Local hate crimes continue rising in 2021; FBI urges reporting

SEATTLE — Hate crimes in the Seattle area continue to soar. The FBI, Seattle police, and prosecutors all gathered Wednesday to address the problem.

They said of the hate crimes in King County happen in Seattle.

“Hate crimes in Seattle are on the rise,” said Seattle Police Chief Adrian Diaz.

“It is impossible to deny hate crimes have been increasing in King County, especially in the Seattle area. That’s something we’re very concerned about,” said David Bannick, deputy prosecuting attorney with the King County Prosecuting Attorney’s Office.

Data from the Seattle Police Department bias crimes dashboard shows in 2012 that there were just over 100 bias crimes a year. Last year, there were nearly 800 cases.

Detective Beth Wareing with the SPD said 2021 is on track to break that record. Wareing works full-time on hate crimes and, according to Diaz, is the only full-time law enforcement personnel in the Pacific Northwest solving hate crimes.

She said reports of anti-Asian hate crimes are continuing to increase in 2021. Anti-Asian bias/hate crimes more than doubled in 2020 (49 incidents) compared to 2019 (21 incidents), according to the SPD data dashboard.

“For first quarter, we are continuing to rise with incidents of anti-Asian hate. What I will say it’s still a topic we’re talking a lot about, and there’s always a relationship there,” Wareing said, indicating that that reporting may be going up too.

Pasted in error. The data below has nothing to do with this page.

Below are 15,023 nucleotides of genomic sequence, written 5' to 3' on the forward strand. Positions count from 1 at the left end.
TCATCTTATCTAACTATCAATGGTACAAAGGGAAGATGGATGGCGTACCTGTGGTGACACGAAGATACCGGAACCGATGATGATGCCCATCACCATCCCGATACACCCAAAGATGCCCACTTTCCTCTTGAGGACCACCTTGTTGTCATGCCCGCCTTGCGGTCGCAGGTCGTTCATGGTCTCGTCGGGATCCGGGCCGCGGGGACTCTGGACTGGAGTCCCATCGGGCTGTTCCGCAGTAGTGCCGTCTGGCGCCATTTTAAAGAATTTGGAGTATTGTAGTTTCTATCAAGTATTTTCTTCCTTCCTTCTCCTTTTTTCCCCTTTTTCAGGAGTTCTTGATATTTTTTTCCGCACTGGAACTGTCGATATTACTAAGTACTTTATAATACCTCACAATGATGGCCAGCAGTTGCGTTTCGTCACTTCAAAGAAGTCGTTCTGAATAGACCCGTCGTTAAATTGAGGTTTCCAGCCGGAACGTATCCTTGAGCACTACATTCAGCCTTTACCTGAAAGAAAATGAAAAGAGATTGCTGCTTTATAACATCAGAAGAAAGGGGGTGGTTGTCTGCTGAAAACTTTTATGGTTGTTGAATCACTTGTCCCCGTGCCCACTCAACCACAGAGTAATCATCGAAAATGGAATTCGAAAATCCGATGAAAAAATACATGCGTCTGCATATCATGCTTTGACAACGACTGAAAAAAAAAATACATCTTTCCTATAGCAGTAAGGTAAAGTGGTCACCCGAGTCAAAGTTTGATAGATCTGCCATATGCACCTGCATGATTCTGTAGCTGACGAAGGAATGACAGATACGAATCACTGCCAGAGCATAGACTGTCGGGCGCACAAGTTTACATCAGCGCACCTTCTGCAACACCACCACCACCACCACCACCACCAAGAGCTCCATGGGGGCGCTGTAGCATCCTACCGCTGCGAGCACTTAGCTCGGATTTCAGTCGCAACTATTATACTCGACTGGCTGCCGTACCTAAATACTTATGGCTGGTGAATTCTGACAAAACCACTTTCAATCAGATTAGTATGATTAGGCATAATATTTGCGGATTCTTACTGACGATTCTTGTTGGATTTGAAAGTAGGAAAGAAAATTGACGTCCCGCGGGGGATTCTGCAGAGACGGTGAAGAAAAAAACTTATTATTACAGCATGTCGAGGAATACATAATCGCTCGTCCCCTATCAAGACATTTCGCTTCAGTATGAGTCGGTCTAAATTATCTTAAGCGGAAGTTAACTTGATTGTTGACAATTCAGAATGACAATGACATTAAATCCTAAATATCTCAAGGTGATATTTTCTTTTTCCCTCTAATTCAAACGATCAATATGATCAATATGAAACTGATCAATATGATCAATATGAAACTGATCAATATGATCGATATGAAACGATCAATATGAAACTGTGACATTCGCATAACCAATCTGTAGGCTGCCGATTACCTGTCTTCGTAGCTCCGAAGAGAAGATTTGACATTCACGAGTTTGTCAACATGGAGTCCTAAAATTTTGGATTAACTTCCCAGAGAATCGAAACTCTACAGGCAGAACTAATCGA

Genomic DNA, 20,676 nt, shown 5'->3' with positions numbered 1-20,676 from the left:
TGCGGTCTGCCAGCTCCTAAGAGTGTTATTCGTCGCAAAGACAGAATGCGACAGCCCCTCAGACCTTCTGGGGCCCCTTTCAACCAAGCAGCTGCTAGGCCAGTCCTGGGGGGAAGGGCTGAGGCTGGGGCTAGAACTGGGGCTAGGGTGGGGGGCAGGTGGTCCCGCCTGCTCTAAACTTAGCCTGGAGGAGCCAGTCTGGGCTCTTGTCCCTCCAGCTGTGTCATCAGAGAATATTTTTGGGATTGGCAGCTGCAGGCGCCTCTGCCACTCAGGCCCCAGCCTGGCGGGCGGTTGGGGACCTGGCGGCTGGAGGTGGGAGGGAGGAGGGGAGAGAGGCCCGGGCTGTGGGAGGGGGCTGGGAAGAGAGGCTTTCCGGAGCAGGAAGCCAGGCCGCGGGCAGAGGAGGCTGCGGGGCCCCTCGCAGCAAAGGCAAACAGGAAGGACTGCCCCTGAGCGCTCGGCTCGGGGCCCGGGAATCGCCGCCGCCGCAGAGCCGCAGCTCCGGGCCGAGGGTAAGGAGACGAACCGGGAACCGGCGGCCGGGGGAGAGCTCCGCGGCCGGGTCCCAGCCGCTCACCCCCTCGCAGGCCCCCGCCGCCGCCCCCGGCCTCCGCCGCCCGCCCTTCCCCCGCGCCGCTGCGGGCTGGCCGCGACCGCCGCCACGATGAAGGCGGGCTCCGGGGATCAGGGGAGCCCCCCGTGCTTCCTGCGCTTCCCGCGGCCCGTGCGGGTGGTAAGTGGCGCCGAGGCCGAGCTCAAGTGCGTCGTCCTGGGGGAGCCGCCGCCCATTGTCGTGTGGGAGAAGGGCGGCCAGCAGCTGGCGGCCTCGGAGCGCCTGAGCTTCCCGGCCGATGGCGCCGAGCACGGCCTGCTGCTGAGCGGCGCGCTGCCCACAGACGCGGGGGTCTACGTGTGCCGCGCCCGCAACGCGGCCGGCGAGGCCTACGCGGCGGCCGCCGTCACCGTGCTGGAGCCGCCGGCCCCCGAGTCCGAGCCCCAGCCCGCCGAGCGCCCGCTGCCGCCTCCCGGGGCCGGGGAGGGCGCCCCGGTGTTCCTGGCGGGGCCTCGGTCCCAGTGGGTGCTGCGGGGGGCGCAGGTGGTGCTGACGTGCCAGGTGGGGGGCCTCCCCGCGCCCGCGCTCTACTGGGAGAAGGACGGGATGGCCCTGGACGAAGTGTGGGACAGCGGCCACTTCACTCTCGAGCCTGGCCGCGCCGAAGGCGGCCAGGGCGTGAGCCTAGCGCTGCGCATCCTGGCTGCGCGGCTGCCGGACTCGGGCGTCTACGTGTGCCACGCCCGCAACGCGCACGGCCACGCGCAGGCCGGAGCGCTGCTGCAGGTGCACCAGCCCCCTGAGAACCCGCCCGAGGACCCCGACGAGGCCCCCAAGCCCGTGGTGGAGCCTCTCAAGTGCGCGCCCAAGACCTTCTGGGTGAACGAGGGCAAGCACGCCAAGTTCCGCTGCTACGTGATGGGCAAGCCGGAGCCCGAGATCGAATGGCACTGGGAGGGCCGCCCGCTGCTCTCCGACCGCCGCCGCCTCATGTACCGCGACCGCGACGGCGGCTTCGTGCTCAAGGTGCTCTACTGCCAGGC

On Wednesday, the FBI Seattle office, U.S. attorney’s office, Seattle police, and the King County Prosecuting Attorney’s Office met at FBI Seattle to provide the update on hate crimes and share how they all work together to prosecute hate crimes.

“We collaborate and present a united front against hate crimes in the community,” said Ryan W. Bruett, FBI supervisory special agent.

Despite the increase, law enforcement agencies still believe hate crimes are severely underreported and urge people to change that.

“We can’t prosecute a case, we can’t investigate a case unless we know about it,” said Rebecca Cohen, assistant U.S. attorney.

SPD also encourages reporting of hate speech. In fact, Wareing  said non-criminal hate was up more than 90% in 2020.

“For example, you have woman who is wearing a hijab, and she has her children with her, and she’s in a grocery store parking lot. A truck screeches up and says, ‘Hey, get out of our country. You’re not welcome here!’ And screeches away. Is it a crime? It’s not a crime. Does it profoundly affect that person and her children? Absolutely,” Wareing said.

Most departments don’t track that type of bias, but SPD does. It’s work that the FBI stated makes a huge difference for building a case — if that person ends up escalating and committing a hate crime later.

“We’re trying to prove the bias, the reason they did that (crime). And if they have a history per SPD’s records (cut out middle) that can help prove the bias,” Bruett said.

Prosecutors said immigrant communities are often most hesitant to report hate crimes because there is fear of consequences. The FBI emphasized that people do not need to worry about that and said its primary concern is bringing hate crime offenders to justice.